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Updated: Dec 28 2021

Lipid-Lowering Drugs

  • Snapshot
    • A 45-year-old man presents for management of hypercholesterolemia. His past medical history includes type 2 diabetes, hyperlipidemia, and hypertension. A few months ago, he started a new medication for his elevated LDL cholesterol. On laboratory evaluation, he is found with elevated liver enzymes. He is switched to another medication in the same class, as it is the most effective medication for lowering LDL levels. (HMG-CoA reductase inhibitors)
  • Introduction
    • Key enzymes in lipid physiology
      • lipoprotein lipase (LPL)
        • degrades triglycerides (TG) that are circulating around the bloodstream in chylomicrons and very low-density lipoproteins (VLDL)
      • hormone-sensitive lipase
        • degrades TG stored in adipose tissues
      • HMG-CoA reductase
        • converts HMG-CoA into mevalonate, a precursor of cholesterol
      • peroxisome proliferator-activated receptor-α (PPAR-α)
        • activated during starvation and catabolizes fatty acids
        • increases synthesis of LPL, causing a reduction in TG
        • raises high-density lipoprotein (HDL)
    • Lipid-lowering agents
      • acts on the liver
        • HMG-CoA reductase inhibitors
        • PCSK9 inhibitors
      • acts peripherally
        • fibrates
        • niacin
      • acts on intestinal absorption
        • bile acid resins
        • ezetimibe
    • Relative Effects of Lipid-Lowering Agents on LDL, HDL, and TG
      HMG-CoA Reductase Inhibitors
      PCSK9 Inhibitors↓↓↓
      Bile Acid Resins↓↓
      * = best therapy
  • HMG-CoA Reductase Inhibitors
    • Drugs
      • lovastatin, pravastatin, simvastatin, rosuvastatin, and atorvastatin
    • Mechanism
      • prevents synthesis of mevalonate, a cholesterol precursor, by inhibiting HMG-CoA reductase
      • this is the rate-limiting step of cholesterol synthesis
    • Clinical use
      • ↓ mortality in patients with coronary artery disease
      • primarily lowers low-density lipoproteins (LDL)
        • most effective drug for lowering LDL
      • statin therapy should be initiated in patients > 40 years of age with no history of cardiovascular disease (CVD), CVD risk factors, and a calculated 10-year risk of a CVD event ≥ 10%
    • Toxicity
      • elevated AST/ALT
      • hepatotoxicity
      • myopathy
        • especially when used in combination with fibrates & niacin
        • coenzyme Q10 (CoQ10) is a complementary therapy that decreases symptoms of statin myopathy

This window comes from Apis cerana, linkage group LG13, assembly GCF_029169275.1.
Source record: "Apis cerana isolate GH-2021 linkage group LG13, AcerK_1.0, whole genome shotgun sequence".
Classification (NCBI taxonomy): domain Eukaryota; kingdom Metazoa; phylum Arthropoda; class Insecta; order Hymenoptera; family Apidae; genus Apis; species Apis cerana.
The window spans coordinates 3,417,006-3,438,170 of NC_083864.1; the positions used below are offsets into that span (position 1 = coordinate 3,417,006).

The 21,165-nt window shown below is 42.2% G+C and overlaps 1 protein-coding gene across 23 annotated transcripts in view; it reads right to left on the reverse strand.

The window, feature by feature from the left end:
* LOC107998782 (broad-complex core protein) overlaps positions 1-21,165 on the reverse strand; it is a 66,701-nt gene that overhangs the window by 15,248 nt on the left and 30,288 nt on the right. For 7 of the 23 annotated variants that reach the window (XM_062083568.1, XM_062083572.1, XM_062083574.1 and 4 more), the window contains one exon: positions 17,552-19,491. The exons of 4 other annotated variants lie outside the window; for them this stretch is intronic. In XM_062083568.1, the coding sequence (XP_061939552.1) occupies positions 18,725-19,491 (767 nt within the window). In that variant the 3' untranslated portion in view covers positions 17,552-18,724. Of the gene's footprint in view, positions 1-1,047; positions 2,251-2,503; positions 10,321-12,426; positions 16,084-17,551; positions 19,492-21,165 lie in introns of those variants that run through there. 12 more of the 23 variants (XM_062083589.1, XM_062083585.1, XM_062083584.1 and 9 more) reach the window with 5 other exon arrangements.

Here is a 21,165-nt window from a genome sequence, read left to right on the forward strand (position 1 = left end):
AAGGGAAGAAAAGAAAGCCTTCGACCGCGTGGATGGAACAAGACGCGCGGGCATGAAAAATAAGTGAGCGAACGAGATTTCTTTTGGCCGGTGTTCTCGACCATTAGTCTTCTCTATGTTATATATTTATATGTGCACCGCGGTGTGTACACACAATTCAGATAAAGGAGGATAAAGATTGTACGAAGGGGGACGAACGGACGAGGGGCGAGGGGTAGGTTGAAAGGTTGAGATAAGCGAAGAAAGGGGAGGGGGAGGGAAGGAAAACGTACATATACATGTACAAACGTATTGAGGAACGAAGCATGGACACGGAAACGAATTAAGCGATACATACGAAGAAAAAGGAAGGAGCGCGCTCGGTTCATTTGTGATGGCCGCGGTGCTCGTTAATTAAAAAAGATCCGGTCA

• inhibitors of P450 can ↑ serum concentration
  • PCSK9 Inhibitors
    • Drugs
      • alirocumab and evolocumab
    • Mechanism
      • these drugs are monoclonal antibodies that bind to proprotein convertase subtilisin/kexin type 9 (PCSK9)
        • PCSK9 destroys LDL-receptor on hepatocytes, which results in decreases clearance of LDL
      • inhibition of PCSK9 improves clearance of LDL
    • Clinical use
      • primarily decreases LDL
    • Toxicity
      • myopathy
      • neurocognitive effects
        • delirium
        • dementia
  • Fibrates
    • Drugs
      • gemfibrozil, bezafibrate, and fenofibrate
    • Mechanism
      • activates PPAR-α and upregulates lipoprotein lipase
        • reduces levels of triglycerides
      • induces HDL synthesis
    • Clinical use
      • primarily decreases TG
        • most effective drug for lowering TG
    • Toxicity
      • myopathy
      • cholesterol gallstones
      • can ↑ LDL so, so fibrates are not often used as monotherapy
  • Niacin (Vitamin B3)
    • Mechanism
      • inhibits hormone-sensitive lipase
      • inhibits hepatic VLDL synthesis
    • Clinical use
      • primarily increases HDL
        • most effective drug for increasing HDL levels
    • Toxicity
      • red and flushed face/upper body
        • thought to be due to a release of prostaglandins and histamine
        • treat with non-steroidal anti-inflammatory drugs (NSAIDs)
      • ↑ glucose
      • ↑ uric acid
      • acanthosis nigricans
      • pruritus
  • Bile Acid Resins
    • Drug
      • cholestyramine, colestipol, and colesevelam
    • Mechanism
      • binds to bile acids and prevents reabsorption of bile acids in the distal ileum
        • this forces the liver to make more bile acids by using the available cholesterol in the body
    • Clinical use
      • primarily decreases LDL
    • Toxicity
      • gastrointestinal upset
      • malabsorption, especially of fat-soluble vitamins
  • Ezetimibe
    • Mechanism
      • inhibits sterol transporter at small intestine’s brush border, preventing the absorption of cholesterol
      • this decreases the liver’s stores of cholesterol
    • Clinical use
      • primarily decreases LDL
      • primarily used in combination with a statin
    • Toxicity
      • rare hepatotoxicity
        • when used in combination with statins
      • gastrointestinal upset
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